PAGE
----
"That's the easiest thing in the world is to shut everyone down," Price said. "However, that's not a culture that we really want to build here. … We want guys to fight to get back on the field. That's what we have to have here. And unless these guys are deemed incapable of playing, they should be working hard to get back on the field, and I think they are."
Price acknowledged that there is a lot more to lose than there is to gain from bringing the players back this close to the end of the season. And while the team won't rush any of them back, he feels it's important for the players to at least try to get back on the field.
"You only open yourself up for criticism if you insert one of your players back in and they exacerbate a pre-existing injury or injure something else," Price said. "Putting players in a bubble and saying, 'Hey listen, don't take any chances at all,' … We should be striving to get to 100 percent or at least good enough to where you can go out there and play without a concern of injury. I think that's a reasonable thing to ask, for all of us, that we play a full season."
Of the three, Bailey may actually be the closest to return, but also the closest to a shutdown. After his last bullpen session on Wednesday, Bailey experienced additional aches, and Price said Saturday that he just wasn't feeling well. However, he was set to throw a bullpen session Sunday to try to work through the injury. That could ultimately decide his fate.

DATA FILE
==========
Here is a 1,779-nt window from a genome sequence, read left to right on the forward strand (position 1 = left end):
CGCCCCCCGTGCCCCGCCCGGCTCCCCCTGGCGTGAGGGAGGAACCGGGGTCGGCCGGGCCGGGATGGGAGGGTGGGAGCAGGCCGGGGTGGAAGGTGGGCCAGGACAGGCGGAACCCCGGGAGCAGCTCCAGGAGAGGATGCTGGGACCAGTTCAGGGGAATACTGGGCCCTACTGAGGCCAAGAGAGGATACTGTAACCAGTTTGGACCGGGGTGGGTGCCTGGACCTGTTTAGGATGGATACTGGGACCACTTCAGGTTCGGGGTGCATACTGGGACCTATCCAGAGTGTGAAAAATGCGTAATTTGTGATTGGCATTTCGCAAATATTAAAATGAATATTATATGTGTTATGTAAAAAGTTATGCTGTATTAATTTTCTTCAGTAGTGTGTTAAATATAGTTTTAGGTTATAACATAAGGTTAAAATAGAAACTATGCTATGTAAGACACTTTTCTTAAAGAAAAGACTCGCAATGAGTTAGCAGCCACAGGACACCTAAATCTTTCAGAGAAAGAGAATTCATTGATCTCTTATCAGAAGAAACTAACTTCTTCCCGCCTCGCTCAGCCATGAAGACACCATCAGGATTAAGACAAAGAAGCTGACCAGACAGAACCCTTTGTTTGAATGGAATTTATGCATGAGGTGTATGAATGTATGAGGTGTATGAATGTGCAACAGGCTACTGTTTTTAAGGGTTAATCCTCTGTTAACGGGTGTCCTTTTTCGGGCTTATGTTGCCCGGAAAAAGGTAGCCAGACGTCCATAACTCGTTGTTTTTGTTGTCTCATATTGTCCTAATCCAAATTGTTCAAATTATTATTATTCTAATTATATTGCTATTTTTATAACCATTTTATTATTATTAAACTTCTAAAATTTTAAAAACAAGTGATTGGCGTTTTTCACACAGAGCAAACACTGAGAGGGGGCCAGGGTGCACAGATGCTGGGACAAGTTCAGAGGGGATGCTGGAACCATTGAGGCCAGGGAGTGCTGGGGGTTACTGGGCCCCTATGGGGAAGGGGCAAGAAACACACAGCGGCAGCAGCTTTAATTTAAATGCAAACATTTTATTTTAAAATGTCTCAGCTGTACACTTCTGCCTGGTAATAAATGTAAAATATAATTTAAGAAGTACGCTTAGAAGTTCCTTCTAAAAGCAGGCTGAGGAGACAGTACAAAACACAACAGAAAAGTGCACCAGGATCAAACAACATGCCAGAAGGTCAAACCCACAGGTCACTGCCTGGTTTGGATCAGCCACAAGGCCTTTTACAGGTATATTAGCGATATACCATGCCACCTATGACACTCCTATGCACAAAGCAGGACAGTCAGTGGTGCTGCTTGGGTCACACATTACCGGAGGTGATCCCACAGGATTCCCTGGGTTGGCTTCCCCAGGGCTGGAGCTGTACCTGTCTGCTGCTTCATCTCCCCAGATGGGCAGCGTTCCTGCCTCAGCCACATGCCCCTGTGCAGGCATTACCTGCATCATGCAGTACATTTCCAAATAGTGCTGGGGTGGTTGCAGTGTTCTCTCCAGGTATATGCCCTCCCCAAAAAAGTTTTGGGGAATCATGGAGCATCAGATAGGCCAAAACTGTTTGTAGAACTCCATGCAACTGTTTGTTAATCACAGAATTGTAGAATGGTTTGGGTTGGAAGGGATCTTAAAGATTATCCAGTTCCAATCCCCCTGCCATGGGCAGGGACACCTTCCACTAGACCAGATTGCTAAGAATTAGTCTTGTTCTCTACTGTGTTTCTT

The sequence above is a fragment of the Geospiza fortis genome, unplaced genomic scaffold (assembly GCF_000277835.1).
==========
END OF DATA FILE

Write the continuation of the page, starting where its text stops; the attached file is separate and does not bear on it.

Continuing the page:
"He's not dealing with an issue stemming from his surgical stuff, it looks like it's all muscular," Price said. "If it's a tendon issue, if it's a ligament issue [you don't push it], but if it's stiffness and body aches and muscle aches, you've got to forge ahead. We will continue to do so and if the bullpen doesn't go well today then we may have an easier decision to make."
Cozart and Hamilton, on the other hand, are bigger question marks. Hamilton "has shown improvement" but still isn't ready for baseball activity and Price said it'd probably be "several more days" before baseball activity would be a possibility.
For Cozart, there's a little more risk in dealing with a knee that was surgically repaired last season. Price said he won't put him out there this season unless the knee is feeling "really good."
"His knee hasn't been responding to treatment as we'd hoped as it would, as it has typically," Price said. "I can tell you right now that we're not making enough progress right now to anticipate him playing in the next day or two."